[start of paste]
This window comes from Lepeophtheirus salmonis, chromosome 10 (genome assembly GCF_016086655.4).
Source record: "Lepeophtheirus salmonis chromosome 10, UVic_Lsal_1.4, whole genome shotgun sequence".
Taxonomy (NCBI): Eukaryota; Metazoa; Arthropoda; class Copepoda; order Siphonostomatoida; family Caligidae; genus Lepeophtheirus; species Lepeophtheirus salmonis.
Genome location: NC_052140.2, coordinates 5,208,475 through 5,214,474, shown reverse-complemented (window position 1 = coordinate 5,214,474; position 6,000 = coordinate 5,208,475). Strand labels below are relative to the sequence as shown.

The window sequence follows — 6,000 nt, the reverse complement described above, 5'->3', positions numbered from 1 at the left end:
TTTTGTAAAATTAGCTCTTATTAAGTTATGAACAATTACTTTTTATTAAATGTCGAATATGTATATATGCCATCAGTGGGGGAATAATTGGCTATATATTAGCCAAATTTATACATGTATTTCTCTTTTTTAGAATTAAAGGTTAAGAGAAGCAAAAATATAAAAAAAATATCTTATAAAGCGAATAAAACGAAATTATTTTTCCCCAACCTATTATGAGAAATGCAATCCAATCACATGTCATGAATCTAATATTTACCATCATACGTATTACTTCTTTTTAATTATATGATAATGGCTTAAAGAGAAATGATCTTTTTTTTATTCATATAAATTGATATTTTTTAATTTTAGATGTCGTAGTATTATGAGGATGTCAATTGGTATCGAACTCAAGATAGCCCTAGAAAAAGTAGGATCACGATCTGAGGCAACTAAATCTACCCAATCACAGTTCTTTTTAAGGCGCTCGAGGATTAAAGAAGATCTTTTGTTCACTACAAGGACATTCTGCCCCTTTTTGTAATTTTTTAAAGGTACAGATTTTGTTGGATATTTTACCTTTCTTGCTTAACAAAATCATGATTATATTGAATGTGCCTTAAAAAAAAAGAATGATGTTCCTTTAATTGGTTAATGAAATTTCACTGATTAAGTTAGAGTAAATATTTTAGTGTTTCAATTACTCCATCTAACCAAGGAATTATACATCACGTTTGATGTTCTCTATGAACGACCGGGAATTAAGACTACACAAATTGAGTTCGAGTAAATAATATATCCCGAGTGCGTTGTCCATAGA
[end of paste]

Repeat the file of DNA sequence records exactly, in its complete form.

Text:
This window comes from Lepeophtheirus salmonis, chromosome 10 (genome assembly GCF_016086655.4).
Source record: "Lepeophtheirus salmonis chromosome 10, UVic_Lsal_1.4, whole genome shotgun sequence".
Taxonomy (NCBI): Eukaryota; Metazoa; Arthropoda; class Copepoda; order Siphonostomatoida; family Caligidae; genus Lepeophtheirus; species Lepeophtheirus salmonis.
Genome location: NC_052140.2, coordinates 5,208,475 through 5,214,474, shown reverse-complemented (window position 1 = coordinate 5,214,474; position 6,000 = coordinate 5,208,475). Strand labels below are relative to the sequence as shown.

The window sequence follows — 6,000 nt, the reverse complement described above, 5'->3', positions numbered from 1 at the left end:
TTTTGTAAAATTAGCTCTTATTAAGTTATGAACAATTACTTTTTATTAAATGTCGAATATGTATATATGCCATCAGTGGGGGAATAATTGGCTATATATTAGCCAAATTTATACATGTATTTCTCTTTTTTAGAATTAAAGGTTAAGAGAAGCAAAAATATAAAAAAAATATCTTATAAAGCGAATAAAACGAAATTATTTTTCCCCAACCTATTATGAGAAATGCAATCCAATCACATGTCATGAATCTAATATTTACCATCATACGTATTACTTCTTTTTAATTATATGATAATGGCTTAAAGAGAAATGATCTTTTTTTTATTCATATAAATTGATATTTTTTAATTTTAGATGTCGTAGTATTATGAGGATGTCAATTGGTATCGAACTCAAGATAGCCCTAGAAAAAGTAGGATCACGATCTGAGGCAACTAAATCTACCCAATCACAGTTCTTTTTAAGGCGCTCGAGGATTAAAGAAGATCTTTTGTTCACTACAAGGACATTCTGCCCCTTTTTGTAATTTTTTAAAGGTACAGATTTTGTTGGATATTTTACCTTTCTTGCTTAACAAAATCATGATTATATTGAATGTGCCTTAAAAAAAAAGAATGATGTTCCTTTAATTGGTTAATGAAATTTCACTGATTAAGTTAGAGTAAATATTTTAGTGTTTCAATTACTCCATCTAACCAAGGAATTATACATCACGTTTGATGTTCTCTATGAACGACCGGGAATTAAGACTACACAAATTGAGTTCGAGTAAATAATATATCCCGAGTGCGTTGTCCATAGA